The article contained words with more than two syllables and its headline wasn't all in capitals, no so :).
Besides, they would have considered two thirds "the whole world".
Yes I get that 60% is near 67% which is two thrirds (if you ignore the 10% variation of course, but what's that amongst friends) except the article stated the values as between 30-60%; take a median and you're at 45%, so less than half.
It just seems to me to be a bit of a stretch to claim two thirds from the values on offer. Try making asumptions like that in an acadmeic piece and see where it gets you
It wouldn't be too much to ask for these major media players to train their users a bit would it?
For example, a PR campaign that uses phishing techniques to push people to a web page that tells them that they "have just been landed, their PC could have been compromised, and oh, by the way, that link you clicked without thinking about it was what go you into hot water"
"Here are a few tips on staying safer"
I know it would be a drop in the ocean, but every little bit helps. The more people do it, the more it seeps into the general mindset of the population that being careful online is as important as not leaving your wallet on a bus seat.
"Offensive security research, even among white-hat hackers, has helped the community to 'think like attackers' and enhance defensive technologies. However, this research comes at a significant cost and there are new arguments emerging that the work of the benevolent security research community is driving down the cost and complexities of attacks against computer networks.
There is a growing sentiment that the intellectual pursuit of exploiting software vulnerabilities and defeating mitigations is simply providing a roadmap for the bad guys to break into computer systems. " - Virus Bulletin.com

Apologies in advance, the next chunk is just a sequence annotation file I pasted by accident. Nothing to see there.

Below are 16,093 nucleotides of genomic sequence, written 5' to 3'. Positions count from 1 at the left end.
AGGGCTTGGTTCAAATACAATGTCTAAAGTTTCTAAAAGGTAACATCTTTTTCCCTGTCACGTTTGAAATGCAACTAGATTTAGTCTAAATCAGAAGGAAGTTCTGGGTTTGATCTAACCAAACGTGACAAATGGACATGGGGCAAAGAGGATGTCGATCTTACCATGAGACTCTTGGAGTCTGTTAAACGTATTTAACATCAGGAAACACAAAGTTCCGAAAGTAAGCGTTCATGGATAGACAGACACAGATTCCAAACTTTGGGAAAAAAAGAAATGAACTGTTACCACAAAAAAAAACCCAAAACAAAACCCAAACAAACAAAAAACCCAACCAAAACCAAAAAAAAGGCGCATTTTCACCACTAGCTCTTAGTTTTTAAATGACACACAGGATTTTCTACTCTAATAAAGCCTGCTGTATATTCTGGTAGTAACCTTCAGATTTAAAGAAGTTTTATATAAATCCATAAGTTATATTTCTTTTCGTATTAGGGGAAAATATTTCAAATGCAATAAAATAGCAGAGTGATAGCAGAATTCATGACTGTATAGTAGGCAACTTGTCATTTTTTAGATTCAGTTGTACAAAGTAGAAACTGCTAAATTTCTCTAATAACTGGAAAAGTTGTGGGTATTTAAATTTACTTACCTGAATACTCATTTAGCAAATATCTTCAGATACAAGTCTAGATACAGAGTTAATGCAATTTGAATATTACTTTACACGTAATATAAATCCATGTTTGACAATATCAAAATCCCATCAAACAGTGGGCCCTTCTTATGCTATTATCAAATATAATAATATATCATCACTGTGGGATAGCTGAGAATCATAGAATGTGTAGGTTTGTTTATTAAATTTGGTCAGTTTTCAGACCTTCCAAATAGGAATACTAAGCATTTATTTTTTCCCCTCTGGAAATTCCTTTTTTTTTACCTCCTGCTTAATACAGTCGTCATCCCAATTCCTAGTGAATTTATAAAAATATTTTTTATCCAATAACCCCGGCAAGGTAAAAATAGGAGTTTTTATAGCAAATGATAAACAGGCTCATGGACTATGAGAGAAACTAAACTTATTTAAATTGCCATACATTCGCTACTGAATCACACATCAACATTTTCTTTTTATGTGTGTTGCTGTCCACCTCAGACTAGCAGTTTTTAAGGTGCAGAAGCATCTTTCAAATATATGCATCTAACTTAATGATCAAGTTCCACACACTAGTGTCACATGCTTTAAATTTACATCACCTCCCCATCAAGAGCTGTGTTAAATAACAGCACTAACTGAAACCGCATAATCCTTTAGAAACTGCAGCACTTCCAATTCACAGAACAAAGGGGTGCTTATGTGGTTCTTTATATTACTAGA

Sorry if I am being too literal. Feeling a wee bit Vulcan today.
Given that this tool will likely created a reasonably-relevant Tweet which presumably would send me to a compromised page how the hell am I supposed to protect myself against this?
Harden your device - patch, control permissions, lock down apps, go via a proxy/firewall and have an up to date, working, AV.
Dont focus on the short URL threat otherwise you'll just as easily get pwnd by a flash based advert hosted by Yahoo on a legitimate website.
Short URLs are a PR gambit to talk about hacking threats - they arent significantly worse than clicking on any URL to a website you dont know, even sites you do know can have compromised pages.
Twitter can intercept all hyperlinks and provide a warning page with the resolved shortlink. Something along the lines of "You are now leaving Twitter and being redirected to <<full hyperlink here>>." If the shortlink is from a source that will not let Twitter resolves it, provide an additional warning: "We could not resolve the shortlink to the full hyperlink. Scammers and malware creators often used dodgy shortlinks. Proceed at your own risk."
It would need to be better worded, but you get the idea.